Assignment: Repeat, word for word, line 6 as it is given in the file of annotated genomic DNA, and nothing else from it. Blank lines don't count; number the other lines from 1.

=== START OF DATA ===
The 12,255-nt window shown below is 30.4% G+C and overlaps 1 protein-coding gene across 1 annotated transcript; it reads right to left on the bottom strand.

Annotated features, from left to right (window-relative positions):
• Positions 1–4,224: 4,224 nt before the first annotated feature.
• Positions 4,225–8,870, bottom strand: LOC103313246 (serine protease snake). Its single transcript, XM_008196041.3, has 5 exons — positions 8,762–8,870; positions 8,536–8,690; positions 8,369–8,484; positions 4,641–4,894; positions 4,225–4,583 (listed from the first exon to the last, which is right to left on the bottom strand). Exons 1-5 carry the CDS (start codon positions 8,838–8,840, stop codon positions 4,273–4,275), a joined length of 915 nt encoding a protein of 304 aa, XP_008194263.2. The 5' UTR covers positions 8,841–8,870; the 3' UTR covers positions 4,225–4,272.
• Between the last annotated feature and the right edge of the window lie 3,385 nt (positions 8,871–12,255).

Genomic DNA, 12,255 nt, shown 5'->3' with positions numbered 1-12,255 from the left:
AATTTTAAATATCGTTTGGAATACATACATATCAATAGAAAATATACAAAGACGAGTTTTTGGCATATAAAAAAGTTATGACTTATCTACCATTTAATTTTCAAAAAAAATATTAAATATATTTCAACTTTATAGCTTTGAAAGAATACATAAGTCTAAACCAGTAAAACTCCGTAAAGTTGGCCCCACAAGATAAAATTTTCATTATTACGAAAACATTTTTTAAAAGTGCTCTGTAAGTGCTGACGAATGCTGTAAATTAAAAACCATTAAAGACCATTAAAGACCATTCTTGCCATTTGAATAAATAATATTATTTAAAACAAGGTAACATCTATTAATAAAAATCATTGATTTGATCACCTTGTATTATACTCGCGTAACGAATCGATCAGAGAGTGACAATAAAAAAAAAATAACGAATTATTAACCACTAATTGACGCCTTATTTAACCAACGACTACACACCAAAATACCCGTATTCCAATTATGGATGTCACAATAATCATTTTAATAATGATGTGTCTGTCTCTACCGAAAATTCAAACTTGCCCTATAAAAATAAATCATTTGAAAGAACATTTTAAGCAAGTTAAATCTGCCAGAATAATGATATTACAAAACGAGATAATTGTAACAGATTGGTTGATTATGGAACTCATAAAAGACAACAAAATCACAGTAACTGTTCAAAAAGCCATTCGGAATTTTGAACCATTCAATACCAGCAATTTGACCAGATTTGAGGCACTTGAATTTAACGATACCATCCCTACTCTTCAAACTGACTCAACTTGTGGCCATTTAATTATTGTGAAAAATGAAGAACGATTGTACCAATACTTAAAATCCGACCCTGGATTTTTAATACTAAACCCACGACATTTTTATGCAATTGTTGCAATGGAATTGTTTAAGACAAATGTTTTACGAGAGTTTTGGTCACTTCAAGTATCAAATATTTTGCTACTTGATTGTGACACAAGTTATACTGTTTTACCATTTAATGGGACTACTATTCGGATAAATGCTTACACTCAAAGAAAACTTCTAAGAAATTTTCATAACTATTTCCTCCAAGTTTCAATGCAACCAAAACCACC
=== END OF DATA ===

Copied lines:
Genomic DNA, 12,255 nt, shown 5'->3' with positions numbered 1-12,255 from the left: